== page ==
Of course I'm not letting you go into this blind, what are you, crazy? I've provided a lot of questions that you should or could be answering about all of your main characters. You don't have to answer them all now (or ever) but the more you can answer the better you'll understand your character and the more you can play with them.


And You Must Love Me

Today I have the multi-talented and fabulous Katja Rusanen, author of You Must Love Me, here to talk about her book as well a little bit about her career as a Spiritual Life Coach.
Katja Rusanen is a Finnish writer who has been living in Barcelona since 2004. 'And You Must Love Me' is her first novel. She also writes short stories, six of which have been published by the Barcelona Connect Magazine over the past few years. She is a Spiritual Life Coach and is involved in charity work. In February 2012 she participated in a Kilimanjaro charity climb for the Amani Children's Home in Tanzania. Find out more on her website: And don't forget to follow her on Facebook and Twitter.

When Renate falls for local bad-boy Ronny she has no idea what she's getting herself into. After all, she's only 15. She's never had to deal with someone like his Gypsy girlfriend Sabina, who is ready to go to extremes to keep him. And she certainly wasn't expecting to find herself caught up such a dangerous cat and mouse game which gets even more complicated when Ronny's cousin Emil gets involved in it. The news about the love tragedy that ensues travels fast in the small village of Loddefjord, Norway, and Renate feels invisible fingers pointing at her. She starts to fall apart under the pressure. But was it really Renate's fault? Will she ever find out what really happened? Each malicious whisper at school increases her freefall. Can she stop her own destructive behaviour before it's too late?

1. What sparked your desire to write "And You Must Love Me"?
It was a long journey to write my first novel. The idea sparkled in my head for years until I started writing on Friday 22nd of August 2008. I went to see a palm reader on that day and he inquired me, ‘Why don’t you write?’ I was stunned. How could he know that I had always wanted to write but kept postponing it with various reasons? At that moment I couldn’t come up with good enough excuse, so I agreed to start writing…
Well, they say that all fiction has at its center a kernel of truth. That kernel in this story is the traumatic event that Renate has to face. This actually happened to me and I felt the urge to write about it and break the silence.

2. Why Young Adult fiction?
I didn't sit down and think that now I start out to write a Y.A. novel; I just had a story to tell. Once I had completed my debut novel, my publisher classified it in the young adult genre due the age of the characters. I would also add it under transformational novels.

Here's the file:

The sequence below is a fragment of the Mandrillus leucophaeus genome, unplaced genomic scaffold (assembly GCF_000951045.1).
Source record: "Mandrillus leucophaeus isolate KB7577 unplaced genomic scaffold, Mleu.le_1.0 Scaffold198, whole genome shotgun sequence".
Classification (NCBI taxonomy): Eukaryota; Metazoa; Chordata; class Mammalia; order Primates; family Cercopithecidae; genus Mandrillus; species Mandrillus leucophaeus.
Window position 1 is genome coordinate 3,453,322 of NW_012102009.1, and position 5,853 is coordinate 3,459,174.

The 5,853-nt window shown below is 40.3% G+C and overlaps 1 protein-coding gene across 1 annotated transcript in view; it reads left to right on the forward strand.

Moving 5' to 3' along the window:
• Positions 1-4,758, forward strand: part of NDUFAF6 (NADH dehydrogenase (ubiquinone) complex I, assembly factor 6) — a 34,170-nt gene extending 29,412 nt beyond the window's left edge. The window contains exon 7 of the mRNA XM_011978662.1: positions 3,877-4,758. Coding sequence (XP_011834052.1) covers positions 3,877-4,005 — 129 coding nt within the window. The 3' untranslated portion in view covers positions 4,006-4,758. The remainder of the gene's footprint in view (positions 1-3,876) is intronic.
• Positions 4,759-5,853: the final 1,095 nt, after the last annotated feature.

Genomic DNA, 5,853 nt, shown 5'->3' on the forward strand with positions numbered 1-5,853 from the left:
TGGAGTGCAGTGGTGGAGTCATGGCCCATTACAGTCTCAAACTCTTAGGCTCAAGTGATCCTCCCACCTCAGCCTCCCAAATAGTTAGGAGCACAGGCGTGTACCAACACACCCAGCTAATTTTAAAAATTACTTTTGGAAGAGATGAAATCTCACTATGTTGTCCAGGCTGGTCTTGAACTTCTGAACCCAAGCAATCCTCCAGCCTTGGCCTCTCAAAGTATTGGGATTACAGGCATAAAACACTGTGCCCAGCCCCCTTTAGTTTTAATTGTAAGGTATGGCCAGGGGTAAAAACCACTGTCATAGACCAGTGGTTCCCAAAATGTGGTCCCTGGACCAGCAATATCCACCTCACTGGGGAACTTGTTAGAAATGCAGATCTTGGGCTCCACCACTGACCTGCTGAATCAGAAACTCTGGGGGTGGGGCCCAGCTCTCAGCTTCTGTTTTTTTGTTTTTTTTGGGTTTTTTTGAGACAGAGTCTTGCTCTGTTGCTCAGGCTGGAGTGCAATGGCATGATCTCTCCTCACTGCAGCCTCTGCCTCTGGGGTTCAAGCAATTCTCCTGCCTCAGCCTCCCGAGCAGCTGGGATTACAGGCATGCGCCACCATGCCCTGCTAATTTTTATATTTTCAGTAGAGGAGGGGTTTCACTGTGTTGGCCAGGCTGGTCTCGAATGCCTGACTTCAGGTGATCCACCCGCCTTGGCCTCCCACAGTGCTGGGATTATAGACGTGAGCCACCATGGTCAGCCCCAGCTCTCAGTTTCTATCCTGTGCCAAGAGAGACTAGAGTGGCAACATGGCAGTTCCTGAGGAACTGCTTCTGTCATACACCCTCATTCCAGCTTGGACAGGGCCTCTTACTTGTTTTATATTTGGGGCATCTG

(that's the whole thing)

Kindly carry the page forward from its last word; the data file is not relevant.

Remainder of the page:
3. What is Transformational Writing?For me it’s writing books that touch people's hearts and transform lives.
"And You Must Love Me" is the first part of a trilogy. My books cover topics that will touch your soul and give hope even on the darkest day. You will get something to think about, something to talk about and maybe even a push to start your personal transformation.

Don't forget to add And You Must Love Me to Goodreads and get it on Amazon. And please review.

Tuesday, 7 May 2013

What Defines New Adult?: A Guest Post

New Adult is on the brain as I drag Laura Howard, author of The Forgotten Ones, kicking and screaming into the Madame's lair and get her to talk about...
3 Things That Make the New Adult Genre Different
About Laura Howard
Laura lives in New Hampshire with her husband and four children. Her obsession with books began at the age of 6 when she got her first library card. Nancy Drew, Sweet Valley High and other girly novels were routinely devoured in single sittings. Books took a backseat to diapers when she had her first child. It wasn’t until the release of a little novel called Twilight, 8 years later, that she rediscovered her love of fiction. Soon after, her own characters began to make themselves known. The Forgotten Ones is her first published novel.
About The Forgotten Ones (Now Live on Amazon)
Allison O'Malley just graduated from college. Her life's plan is to get a job and take care of her schizophrenic mother. She doesn't have room for friends or even Ethan, who clearly wants more.
When Allison's long-lost father shows up, he claims he can bring her mother back from the dark place her mind has sent her. He reveals legends of a race of people long forgotten, the Tuatha de Danaan, along with the truth about why he abandoned her mother.
 And you can also be entered to win a copy of The Forgotten Ones:
a Rafflecopter giveaway
I can’t go an hour without seeing some kind of discussion about the New Adult genre.. This is great for me, because I write in it.
One of the biggest controversies I’ve seen is Why New Adult? Why not just Adult or Young Adult?
Here are my thoughts on this ongoing debate, summed up nice and tidy into a list.
1. The Voice -- All writers have a unique voice, no matter what genre they write in. I also believe this is true in genres. Young Adult literature usually features a simple language that is easy for younger readers to understand. Simple doesn’t mean it is unintelligent. This clear language is carried into the New Adult genre.